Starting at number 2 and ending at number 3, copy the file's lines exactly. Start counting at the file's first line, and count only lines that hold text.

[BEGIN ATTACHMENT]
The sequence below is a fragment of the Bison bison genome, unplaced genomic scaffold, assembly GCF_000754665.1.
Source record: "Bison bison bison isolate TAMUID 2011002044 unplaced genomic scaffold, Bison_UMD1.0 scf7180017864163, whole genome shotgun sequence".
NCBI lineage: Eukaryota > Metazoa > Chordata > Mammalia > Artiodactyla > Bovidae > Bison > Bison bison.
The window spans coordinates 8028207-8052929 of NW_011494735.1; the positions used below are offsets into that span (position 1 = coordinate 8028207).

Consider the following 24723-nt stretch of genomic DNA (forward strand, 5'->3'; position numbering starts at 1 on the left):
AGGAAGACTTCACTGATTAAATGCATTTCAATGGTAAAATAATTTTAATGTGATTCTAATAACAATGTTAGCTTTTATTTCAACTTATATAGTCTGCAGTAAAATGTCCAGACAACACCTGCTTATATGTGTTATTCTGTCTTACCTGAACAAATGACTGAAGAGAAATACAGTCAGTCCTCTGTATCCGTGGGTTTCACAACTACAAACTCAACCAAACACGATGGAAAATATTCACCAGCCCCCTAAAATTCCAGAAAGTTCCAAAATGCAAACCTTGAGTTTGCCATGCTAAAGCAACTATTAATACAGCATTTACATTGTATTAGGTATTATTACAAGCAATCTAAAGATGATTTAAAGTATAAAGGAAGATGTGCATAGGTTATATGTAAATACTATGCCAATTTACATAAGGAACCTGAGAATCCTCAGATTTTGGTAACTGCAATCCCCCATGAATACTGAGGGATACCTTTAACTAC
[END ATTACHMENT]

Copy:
Source record: "Bison bison bison isolate TAMUID 2011002044 unplaced genomic scaffold, Bison_UMD1.0 scf7180017864163, whole genome shotgun sequence".
NCBI lineage: Eukaryota > Metazoa > Chordata > Mammalia > Artiodactyla > Bovidae > Bison > Bison bison.